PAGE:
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Date:   Fri, 13 Jan 2017 16:13:35 -0800
From:   Krister Johansen <kjlx@...pleofstupid.com>
To:     David Miller <davem@...emloft.net>
Cc:     kjlx@...pleofstupid.com, stephen@...workplumber.org,
        netdev@...r.kernel.org
Subject: Re: [PATCH v2 net-next] Introduce a sysctl that modifies the value
 of PROT_SOCK.

On Thu, Jan 12, 2017 at 09:22:13AM -0500, David Miller wrote:
> From: Krister Johansen <kjlx@...pleofstupid.com>
> > The use case for this change is to allow containerized processes to bind
> > to priviliged ports, but prevent them from ever being allowed to modify
> > their container's network configuration.  The latter is accomplished by
> > ensuring that the network namespace is not a child of the user
> > namespace.  This modification was needed to allow the container manager
> > to disable a namespace's priviliged port restrictions without exposing
> > control of the network namespace to processes in the user namespace.
> 
> This is what CAP_NET_BIND_SERVICE is for, and why it is a separate
> network privilege, please use it.

It sounds like I may have done an inadequate job of explaining why I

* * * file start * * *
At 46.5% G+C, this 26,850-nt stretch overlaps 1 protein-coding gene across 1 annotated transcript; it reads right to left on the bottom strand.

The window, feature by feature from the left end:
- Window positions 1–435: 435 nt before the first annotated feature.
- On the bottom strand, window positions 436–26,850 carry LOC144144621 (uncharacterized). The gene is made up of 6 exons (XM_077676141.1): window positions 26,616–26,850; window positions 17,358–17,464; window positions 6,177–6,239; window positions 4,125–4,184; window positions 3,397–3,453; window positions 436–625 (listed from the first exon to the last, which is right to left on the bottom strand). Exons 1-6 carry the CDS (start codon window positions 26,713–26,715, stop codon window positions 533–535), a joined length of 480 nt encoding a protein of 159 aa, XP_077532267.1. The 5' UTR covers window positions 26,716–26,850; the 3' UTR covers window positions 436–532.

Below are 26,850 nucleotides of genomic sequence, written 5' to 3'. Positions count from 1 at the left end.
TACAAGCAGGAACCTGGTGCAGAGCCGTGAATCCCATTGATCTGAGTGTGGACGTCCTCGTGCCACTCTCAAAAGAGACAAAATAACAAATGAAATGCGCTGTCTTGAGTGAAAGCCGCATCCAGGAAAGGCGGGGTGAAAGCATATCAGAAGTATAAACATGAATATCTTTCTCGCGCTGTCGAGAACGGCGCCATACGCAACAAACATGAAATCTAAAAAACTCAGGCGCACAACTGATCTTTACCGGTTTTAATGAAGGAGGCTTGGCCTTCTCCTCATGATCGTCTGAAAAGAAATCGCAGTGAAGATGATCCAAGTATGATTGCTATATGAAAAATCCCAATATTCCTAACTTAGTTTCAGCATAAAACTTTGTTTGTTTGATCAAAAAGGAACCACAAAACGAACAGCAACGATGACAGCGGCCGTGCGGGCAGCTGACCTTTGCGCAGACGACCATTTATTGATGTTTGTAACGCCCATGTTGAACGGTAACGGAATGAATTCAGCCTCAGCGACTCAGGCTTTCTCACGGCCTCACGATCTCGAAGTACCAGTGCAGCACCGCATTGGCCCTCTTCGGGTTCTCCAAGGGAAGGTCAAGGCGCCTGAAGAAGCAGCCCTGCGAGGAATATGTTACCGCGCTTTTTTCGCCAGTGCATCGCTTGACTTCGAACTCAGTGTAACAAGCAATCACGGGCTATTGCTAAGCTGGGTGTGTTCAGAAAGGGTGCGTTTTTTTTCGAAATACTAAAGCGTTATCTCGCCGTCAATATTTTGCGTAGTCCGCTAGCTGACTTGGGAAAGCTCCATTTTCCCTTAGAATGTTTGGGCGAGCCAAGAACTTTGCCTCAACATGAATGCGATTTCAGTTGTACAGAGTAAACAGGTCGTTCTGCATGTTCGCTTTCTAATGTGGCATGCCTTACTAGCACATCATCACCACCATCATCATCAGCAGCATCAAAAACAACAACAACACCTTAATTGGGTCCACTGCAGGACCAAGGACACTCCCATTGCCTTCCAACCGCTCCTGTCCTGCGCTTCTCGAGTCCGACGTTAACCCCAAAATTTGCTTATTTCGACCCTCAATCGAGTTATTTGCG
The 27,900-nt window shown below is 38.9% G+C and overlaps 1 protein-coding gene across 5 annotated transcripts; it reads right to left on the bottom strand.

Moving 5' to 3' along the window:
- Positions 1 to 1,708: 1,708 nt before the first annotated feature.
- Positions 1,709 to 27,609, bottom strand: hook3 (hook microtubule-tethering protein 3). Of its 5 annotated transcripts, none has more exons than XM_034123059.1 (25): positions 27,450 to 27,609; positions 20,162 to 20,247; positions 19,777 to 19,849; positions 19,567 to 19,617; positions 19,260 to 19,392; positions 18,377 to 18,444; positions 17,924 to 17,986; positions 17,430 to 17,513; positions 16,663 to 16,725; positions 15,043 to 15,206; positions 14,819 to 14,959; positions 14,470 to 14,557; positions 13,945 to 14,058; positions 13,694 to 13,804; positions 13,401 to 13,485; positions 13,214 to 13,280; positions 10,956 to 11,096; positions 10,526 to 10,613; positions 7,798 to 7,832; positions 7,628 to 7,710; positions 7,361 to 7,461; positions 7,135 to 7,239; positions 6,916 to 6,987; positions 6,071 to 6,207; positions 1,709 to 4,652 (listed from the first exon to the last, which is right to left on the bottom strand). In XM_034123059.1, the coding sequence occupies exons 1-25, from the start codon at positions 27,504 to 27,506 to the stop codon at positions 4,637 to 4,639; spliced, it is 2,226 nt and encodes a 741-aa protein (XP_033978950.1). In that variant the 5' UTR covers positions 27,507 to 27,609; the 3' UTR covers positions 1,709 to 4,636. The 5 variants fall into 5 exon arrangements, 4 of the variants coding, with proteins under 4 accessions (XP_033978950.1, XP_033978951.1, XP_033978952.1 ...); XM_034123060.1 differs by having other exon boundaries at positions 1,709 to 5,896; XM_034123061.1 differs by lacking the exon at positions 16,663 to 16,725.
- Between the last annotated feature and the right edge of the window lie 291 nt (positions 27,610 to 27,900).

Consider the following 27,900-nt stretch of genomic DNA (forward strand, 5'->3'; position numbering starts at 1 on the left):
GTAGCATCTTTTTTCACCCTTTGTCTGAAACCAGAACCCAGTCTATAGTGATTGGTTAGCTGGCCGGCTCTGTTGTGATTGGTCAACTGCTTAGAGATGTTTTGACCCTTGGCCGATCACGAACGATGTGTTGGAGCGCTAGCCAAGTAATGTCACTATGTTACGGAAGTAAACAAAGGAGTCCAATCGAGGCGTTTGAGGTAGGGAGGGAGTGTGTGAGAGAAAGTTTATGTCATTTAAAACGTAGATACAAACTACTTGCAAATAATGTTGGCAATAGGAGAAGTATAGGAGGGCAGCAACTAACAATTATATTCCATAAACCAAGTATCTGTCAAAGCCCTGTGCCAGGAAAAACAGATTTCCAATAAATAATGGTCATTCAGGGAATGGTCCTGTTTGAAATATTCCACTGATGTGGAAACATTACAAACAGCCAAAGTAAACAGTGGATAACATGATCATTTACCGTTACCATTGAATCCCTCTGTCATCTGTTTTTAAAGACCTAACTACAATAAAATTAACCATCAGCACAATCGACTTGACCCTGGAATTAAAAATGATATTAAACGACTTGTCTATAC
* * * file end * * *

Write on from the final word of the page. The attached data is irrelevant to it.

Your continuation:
took this approach instead of going the CAP_NET_BIND_SERVICE route.

In this scenario, the network namespace is created and configured first.
Then the containerized processed get placed into a separate user
namespace.  This is so that the processes in the container, even if they
somehow manage to obtain extra privilege in the userns, can never modify
the network namespace.

The check in ns_capable() is looking at the priviliges of the user
namespace that created the netns and its parents.  Even if I were to
grant a process in the container CAP_NET_BIND_SERVICE, ns_capable()
wouldn't recognize that as being a valid privilige for the netns.

If I were to invert the order of operations and create the userns before
the netns, then the capability would be recognized.  However, that also
allows any potential privilege escalation in the userns to bring with it
the potential that an attacker can modify the container's network
configuration.

I'd much rather run the containers without privs, and without the userns
having rights to the netns, to mitigate the risk of an attacker being
able to alter the container's networking configuration.

-K

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